Bringing their genetically modified gamma delta T cells to Nasdaq, IN8bio files for $86M IPO – Endpoints News

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The biotech IPO pa­rade con­tin­ues march­ing for­ward as 2020 turns to­ward the fourth quar­ter.

IN8bio, a New York-based com­pa­ny fo­cused on ge­net­i­cal­ly mod­i­fied gam­ma delta T cell ther­a­pies, filed to go pub­lic Fri­day seek­ing an $86 mil­lion raise. The com­pa­ny has two clin­i­cal-stage can­di­dates be­ing stud­ied in glioblas­toma and leukemia, re­spec­tive­ly.

By any stretch of the imag­i­na­tion, 2020 has al­ready been a huge year for biotech, and nowhere does it ap­pear more ob­vi­ous than the vast amounts of com­pa­nies hit­ting the pub­lic mar­ket.

The most up­dat­ed of­fi­cial tal­ly comes from Nas­daq’s head of health­care list­ings Jor­dan Saxe, who told End­points News in late Sep­tem­ber that the tal­ly sat at 56 IPOs with a com­bined $11.3 bil­lion raise. At least an­oth­er sev­en com­pa­nies have priced since then, bring­ing the un­of­fi­cial count above 60.

In the last four years, on­ly 2018 comes close in terms of biotechs go­ing pub­lic. That to­tal match­es that year’s tab from in­de­pen­dent an­a­lyst Brad Lon­car. Sev­er­al fac­tors have con­tributed to the boom, Saxe said at the time, no­tably with the Covid-19 pan­dem­ic high­light­ing an al­ready-im­pres­sive amount of in­no­va­tion in the field.

There’s al­so been a steady in­crease of crossover in­vestors from the last few years, Saxe said, and with the pan­dem­ic econ­o­my, the fact that biotechs can pro­vide longer-term in­vest­ments than com­pa­nies re­liant on quar­ter-to-quar­ter sales num­bers makes the in­dus­try more ap­peal­ing. He added that a “con­ser­v­a­tive” es­ti­mate of the fi­nal 2020 IPO num­ber will end up be­tween 65 and 70.

IN8bio’s first can­di­date deals with new­ly-di­ag­nosed glioblas­toma and re­cent­ly en­tered Phase I, as the first pa­tient was dosed in June. Dubbed INB-200, the pro­gram is ex­pect­ed to see its first da­ta read­out in Jan­u­ary 2022.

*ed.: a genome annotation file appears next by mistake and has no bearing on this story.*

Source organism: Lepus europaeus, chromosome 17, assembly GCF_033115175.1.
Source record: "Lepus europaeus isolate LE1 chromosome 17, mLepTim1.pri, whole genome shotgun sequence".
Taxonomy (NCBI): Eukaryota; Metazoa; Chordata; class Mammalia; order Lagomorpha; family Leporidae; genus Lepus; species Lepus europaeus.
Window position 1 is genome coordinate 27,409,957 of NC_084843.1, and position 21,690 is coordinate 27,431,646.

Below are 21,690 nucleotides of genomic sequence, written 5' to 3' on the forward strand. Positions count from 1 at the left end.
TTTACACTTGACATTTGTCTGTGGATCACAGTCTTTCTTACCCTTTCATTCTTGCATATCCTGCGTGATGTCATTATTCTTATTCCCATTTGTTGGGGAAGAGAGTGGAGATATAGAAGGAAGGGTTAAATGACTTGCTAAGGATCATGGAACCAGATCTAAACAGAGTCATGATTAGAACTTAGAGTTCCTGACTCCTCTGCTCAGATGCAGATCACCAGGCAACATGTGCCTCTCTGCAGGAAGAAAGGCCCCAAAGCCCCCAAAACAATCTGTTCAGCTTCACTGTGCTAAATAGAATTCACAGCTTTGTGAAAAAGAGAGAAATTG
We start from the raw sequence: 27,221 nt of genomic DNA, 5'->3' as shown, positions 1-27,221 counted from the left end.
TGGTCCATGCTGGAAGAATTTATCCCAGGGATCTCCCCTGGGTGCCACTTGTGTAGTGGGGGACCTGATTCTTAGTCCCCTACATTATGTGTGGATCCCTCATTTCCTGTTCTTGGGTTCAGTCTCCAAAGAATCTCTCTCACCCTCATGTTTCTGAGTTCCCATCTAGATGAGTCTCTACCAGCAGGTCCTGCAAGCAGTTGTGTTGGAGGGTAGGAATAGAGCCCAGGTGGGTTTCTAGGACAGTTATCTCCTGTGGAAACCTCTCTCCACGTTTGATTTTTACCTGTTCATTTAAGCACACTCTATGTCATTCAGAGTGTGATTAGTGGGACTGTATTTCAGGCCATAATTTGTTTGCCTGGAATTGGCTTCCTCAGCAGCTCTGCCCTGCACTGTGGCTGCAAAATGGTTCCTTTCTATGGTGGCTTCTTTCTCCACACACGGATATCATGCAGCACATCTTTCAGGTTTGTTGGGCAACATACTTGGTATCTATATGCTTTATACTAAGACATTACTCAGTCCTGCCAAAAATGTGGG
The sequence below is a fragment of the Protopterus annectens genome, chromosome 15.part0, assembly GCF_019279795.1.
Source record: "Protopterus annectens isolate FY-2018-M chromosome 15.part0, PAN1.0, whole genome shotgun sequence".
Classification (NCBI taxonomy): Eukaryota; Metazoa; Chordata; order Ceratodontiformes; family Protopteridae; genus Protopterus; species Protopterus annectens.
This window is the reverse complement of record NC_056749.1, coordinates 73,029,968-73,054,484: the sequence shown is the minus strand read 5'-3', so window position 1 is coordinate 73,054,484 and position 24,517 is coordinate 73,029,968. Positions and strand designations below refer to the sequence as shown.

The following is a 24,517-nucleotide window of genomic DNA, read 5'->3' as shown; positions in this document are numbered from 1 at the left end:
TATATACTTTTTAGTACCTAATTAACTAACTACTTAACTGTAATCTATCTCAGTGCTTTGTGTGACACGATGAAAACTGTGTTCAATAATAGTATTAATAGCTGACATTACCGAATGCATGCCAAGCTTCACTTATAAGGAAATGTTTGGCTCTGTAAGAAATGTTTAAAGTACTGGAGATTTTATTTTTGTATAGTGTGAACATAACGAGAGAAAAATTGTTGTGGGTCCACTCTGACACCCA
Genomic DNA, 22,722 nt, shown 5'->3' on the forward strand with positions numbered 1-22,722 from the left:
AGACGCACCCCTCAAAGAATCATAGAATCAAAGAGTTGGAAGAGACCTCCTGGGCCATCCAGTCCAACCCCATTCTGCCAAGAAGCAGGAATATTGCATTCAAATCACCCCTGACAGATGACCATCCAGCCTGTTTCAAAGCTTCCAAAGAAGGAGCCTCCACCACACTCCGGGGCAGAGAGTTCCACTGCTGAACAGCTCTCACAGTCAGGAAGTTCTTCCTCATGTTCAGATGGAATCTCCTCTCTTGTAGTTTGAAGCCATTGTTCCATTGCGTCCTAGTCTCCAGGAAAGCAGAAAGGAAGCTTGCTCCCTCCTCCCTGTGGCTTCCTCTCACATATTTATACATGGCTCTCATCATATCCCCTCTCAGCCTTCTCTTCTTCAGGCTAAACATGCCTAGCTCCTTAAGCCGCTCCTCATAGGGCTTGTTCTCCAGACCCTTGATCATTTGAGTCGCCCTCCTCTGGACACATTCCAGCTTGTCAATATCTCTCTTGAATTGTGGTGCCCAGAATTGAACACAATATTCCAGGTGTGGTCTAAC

The work­ing the­o­ry be­hind this pro­gram cen­ters around com­bin­ing con­ven­tion­al chemother­a­pies with gam­ma delta T cells to al­ter the tu­mor mi­croen­vi­ron­ment. IN8bio us­es its tech to make the cells re­sis­tant to chemother­a­py as a way of avoid­ing the white blood cell death that nor­mal­ly ac­com­pa­nies such treat­ment.

Their sec­ond can­di­date is called INB-100 and fo­cus­es on leukemia. Al­so hav­ing re­cent­ly be­gun dos­ing pa­tients in May, INB-100 da­ta is first an­tic­i­pat­ed to­ward the end of 2021.

It’s here where IN8bio plans to al­lo­cate a good por­tion of its IPO raise. Though the biotech did not get in­to too many specifics, IN8bio said in its S-1 it plans to com­plete these two Phase I stud­ies and ini­ti­ate Phase II in both pro­grams with the ex­pect­ed funds. The rest will go to­ward an IND and a Phase I for a third pro­gram in new­ly di­ag­nosed glioblas­toma, as well as oth­er var­i­ous R&D and ad­min­is­tra­tive mat­ters.

For­mer­ly known as In­cy­sus, IN8bio changed its name in Au­gust and was found­ed in 2016.



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